Oil prices will remain stable for almost all of 2021, according to a Reuters poll; stabilized demand, vaccine rollout and a sufficient reduction in stockpiles are among the factors for the expected balance.
Oil prices went up slightly this Friday, although they were traded in a stretched range, as the February contracts are just expired. A surprising draw on inventories and a bullish sentiment due to maintained production cuts by the Organization of Petroleum Exporting Countries were among the factors for the increase.
As we reported earlier this week, oil prices went up as a result of an unexpected draw in U.S oil inventories. Data from the U.S. Energy Information Administration showed crude inventories had a massive drop of 9,9 million barrels, to a level of 476,7 million barrels of stock; which was the lowest point of crude inventories since March 2020.
The drop was seen as surprising, as experts expected a build of 430,000 barrels. Now, against this bullish sentiment, opposes the slow vaccine rollout and the also slow-paced stimulus package.
Despite its massive sum of $1,9 trillion for economic recovery, it may not come as quickly as it is needed. In this regard, president Joe Biden urged Congress to take rapid action on the stimulus package proposal.
Recommended for you: Senators from 19 states oppose Biden’s ban on drilling on federal lands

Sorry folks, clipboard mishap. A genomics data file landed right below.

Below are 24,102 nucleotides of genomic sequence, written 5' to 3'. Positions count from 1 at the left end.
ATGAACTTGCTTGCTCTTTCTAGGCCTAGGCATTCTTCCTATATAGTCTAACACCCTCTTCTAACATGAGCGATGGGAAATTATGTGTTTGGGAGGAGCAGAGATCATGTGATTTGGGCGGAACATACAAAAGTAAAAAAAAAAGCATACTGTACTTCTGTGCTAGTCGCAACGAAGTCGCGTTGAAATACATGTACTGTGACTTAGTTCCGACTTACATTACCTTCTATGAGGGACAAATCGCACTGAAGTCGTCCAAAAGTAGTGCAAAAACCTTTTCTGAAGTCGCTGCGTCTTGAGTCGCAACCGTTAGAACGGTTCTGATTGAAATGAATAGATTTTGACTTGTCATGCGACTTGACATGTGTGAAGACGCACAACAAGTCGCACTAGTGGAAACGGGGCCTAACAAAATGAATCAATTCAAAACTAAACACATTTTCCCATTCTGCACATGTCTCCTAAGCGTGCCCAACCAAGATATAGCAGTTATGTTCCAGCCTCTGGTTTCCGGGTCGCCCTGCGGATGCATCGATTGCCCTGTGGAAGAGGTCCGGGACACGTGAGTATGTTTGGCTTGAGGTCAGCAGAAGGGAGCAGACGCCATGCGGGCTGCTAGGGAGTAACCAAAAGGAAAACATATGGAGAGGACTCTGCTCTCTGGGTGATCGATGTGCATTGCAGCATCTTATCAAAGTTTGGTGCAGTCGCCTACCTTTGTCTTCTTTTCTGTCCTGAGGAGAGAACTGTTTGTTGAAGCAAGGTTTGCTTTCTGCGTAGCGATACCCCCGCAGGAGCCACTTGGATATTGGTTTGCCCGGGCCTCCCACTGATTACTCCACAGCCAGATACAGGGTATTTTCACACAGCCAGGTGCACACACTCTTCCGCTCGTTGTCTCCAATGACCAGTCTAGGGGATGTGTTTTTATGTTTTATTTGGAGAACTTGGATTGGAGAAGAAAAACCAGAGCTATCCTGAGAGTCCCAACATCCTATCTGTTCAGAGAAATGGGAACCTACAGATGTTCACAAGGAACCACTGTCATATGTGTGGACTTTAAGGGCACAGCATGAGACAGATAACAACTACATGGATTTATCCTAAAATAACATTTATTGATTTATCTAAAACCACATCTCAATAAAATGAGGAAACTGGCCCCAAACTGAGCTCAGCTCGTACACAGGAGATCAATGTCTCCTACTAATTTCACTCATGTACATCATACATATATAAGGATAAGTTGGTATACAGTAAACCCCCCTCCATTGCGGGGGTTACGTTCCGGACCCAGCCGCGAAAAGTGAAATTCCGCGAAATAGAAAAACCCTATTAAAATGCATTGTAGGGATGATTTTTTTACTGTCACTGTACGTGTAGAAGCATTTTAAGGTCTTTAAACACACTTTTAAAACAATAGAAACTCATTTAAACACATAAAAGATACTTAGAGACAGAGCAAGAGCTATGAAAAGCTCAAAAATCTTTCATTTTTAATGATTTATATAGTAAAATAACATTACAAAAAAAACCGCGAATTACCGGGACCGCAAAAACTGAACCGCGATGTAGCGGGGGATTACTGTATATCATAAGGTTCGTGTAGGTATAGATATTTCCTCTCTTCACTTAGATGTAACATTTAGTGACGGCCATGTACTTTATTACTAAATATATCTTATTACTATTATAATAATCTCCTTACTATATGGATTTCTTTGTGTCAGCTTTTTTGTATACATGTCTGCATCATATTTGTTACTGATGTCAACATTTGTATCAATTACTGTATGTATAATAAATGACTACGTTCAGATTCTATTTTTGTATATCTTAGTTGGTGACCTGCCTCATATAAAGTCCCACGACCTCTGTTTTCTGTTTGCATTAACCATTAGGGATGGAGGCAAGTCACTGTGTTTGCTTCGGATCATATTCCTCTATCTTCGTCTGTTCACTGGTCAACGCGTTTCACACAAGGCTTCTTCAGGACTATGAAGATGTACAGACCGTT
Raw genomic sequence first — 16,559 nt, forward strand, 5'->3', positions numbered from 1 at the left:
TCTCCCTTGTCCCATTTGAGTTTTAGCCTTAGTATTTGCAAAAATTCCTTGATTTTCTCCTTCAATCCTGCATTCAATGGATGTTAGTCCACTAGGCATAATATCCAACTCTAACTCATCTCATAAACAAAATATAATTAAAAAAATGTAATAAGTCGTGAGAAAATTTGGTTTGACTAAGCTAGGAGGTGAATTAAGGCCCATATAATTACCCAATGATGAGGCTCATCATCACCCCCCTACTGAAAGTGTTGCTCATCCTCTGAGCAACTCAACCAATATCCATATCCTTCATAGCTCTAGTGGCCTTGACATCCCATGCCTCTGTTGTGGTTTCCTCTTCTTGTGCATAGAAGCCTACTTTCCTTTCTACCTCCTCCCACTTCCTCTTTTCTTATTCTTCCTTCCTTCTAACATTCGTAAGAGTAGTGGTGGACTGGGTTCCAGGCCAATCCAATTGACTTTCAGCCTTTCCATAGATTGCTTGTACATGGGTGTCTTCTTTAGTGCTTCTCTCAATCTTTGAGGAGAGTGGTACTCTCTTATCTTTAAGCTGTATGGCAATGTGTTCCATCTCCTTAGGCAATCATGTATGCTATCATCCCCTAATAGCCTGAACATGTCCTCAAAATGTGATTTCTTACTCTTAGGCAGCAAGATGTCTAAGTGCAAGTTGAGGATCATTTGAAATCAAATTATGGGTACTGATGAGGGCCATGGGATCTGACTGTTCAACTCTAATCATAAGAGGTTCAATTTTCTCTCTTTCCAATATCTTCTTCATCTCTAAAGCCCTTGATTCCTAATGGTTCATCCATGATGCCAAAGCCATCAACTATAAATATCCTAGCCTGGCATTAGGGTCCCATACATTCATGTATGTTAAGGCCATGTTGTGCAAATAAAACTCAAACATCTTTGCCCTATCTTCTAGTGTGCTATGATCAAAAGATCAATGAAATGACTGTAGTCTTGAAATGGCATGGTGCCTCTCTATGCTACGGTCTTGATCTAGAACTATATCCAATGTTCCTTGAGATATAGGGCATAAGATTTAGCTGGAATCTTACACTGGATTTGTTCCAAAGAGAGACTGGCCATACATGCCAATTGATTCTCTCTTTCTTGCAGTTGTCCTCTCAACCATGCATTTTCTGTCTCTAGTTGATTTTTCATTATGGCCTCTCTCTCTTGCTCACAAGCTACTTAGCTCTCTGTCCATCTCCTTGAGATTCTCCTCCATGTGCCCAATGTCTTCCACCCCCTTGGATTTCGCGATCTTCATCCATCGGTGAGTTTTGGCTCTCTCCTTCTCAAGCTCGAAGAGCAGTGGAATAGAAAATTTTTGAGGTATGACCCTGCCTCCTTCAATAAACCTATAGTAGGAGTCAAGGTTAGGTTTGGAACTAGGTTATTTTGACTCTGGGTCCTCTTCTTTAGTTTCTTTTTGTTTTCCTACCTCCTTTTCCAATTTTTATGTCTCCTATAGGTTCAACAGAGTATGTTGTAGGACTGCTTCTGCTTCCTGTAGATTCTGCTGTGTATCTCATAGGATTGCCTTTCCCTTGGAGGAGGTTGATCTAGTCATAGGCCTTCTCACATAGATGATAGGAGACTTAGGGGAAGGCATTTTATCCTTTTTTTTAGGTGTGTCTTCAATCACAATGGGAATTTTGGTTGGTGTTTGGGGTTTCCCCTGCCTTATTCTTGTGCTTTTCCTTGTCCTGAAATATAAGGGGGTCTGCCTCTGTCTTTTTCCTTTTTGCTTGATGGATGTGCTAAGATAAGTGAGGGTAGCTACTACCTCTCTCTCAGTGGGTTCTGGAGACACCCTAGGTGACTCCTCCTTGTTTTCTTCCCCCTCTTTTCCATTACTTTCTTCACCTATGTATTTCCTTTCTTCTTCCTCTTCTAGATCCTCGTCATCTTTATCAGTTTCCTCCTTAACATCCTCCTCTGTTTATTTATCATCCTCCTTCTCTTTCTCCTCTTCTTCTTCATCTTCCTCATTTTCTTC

Oil prices still at danger
“There is no time for any delays. It could take a year longer to return to full employment if we don’t act and don’t act now,” he said.
Brent crude futures of the March contract went up this Friday by 44 cents, to $55,97 per barrel; while the April contract was up 25 cents, at $55,35 per barrel; on the other hand, West Texas Intermediate futures were up 7 cents to $52,36 per barrel, according to Reuters.
As for the expected balanced oil prices, Commerzbank analyst Carsten Fritsch, said to the news agency: “Restrictions on the demand side because of lockdowns are countered by a sufficient reduction in supply … preventing prices from falling or rising to any significant extent.”
Still, for Stephen Brennock of broker PVM, there is enough danger for a prices fallout: “Any loss of momentum in vaccination programs will undermine the strength of the global oil demand recovery.”